Forgive my naivete, but I have a question about why requesting location data for the area around a crime at the time of the crime is so unconstitutional.

In my mind, I see this as equivalent to collecting all of the videos from cameras that are at or near the scene of a crime, then watching the hours before and after the time the crime was committed. I’m pretty certain that doesn’t fall into the category of unconstitutional.

What makes location data different?

Naughty Autie says:


If you’re at home watching TV at the time the bank in the street behind your apartment building’s being robbed, how likely are you to have witnessed anything? In such a case, why do the police need to know you that where in the area? That’s why it’s unconstitutional. Think about it.

LACanuck (profile) says:

Re: Re:

If cameras on the street show me entering my house and not leaving until after the crime, the police have the same knowledge, just achieved using a different technique. One that’s not unconstitutional.

It feels to me that the source of the knowledge (phone vs camera) is the difference. And that doesn’t seem sufficient to be the distinguishing criterium.

And please know I’m not trying to be difficult with this. I’ve heard many experienced people say the same thing. I’m just trying to understand the legal principle at work here.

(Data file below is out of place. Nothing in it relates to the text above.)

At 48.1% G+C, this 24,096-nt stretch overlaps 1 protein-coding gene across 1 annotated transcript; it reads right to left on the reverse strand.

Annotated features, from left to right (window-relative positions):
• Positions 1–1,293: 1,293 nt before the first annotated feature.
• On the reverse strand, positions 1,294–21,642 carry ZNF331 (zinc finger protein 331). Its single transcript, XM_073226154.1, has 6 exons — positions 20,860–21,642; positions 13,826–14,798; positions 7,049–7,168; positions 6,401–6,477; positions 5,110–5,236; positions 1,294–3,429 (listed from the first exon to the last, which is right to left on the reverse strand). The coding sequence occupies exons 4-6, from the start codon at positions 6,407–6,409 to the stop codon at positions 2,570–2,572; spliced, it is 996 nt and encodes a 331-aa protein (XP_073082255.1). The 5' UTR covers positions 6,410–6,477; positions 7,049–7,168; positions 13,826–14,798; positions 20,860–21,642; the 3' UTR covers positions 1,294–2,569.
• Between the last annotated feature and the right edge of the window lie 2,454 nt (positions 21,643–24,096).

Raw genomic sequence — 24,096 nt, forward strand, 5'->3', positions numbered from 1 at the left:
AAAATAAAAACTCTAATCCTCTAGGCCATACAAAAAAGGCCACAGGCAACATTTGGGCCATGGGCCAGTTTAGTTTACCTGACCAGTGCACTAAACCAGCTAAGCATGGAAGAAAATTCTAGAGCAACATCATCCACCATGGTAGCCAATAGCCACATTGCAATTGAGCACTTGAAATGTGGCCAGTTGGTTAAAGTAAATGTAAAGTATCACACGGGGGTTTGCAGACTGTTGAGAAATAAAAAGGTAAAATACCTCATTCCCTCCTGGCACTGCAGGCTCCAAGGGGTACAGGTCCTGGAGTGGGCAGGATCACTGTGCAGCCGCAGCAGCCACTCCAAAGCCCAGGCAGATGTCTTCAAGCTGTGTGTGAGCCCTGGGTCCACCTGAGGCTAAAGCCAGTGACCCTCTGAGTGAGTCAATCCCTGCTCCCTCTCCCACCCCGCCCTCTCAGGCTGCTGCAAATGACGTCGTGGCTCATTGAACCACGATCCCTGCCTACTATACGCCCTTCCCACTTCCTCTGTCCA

Cypher says:

Re: Re: Re:

A more appropriate example in this case would be a tracking device on your car. If law enforcement don’t have a reason to suspect you of being involved in a criminal activity, do they have the ability to put a tracking device on your car? No, no they do not. That is the crux of the matter.

To use the example of a bank behind your home – if law enforcement have an image of you on the bank’s security cameras walking by the bank in the direction of your home, that’s really all they know. They can’t then go to your home/apartment complex/hotel/whatever and demand any security camera footage, because they have no other evidence that you were participating in the crime. That’s an unconstitutional fishing expedition, and still gets rubber-stamped by the courts all too often.

The basics of it are, if law enforcement is unable to explain how and why they need your information specifically, then it should be denied them by default under the Constitution’s prohibitions against unwarranted searches, and the right to privacy of your person and effects. Instead, law enforcement is going “we need info on anyone that could have possibly been in this area, and we’ll decide what’s important from there.” It’s literally the reverse of what is supposed to happen.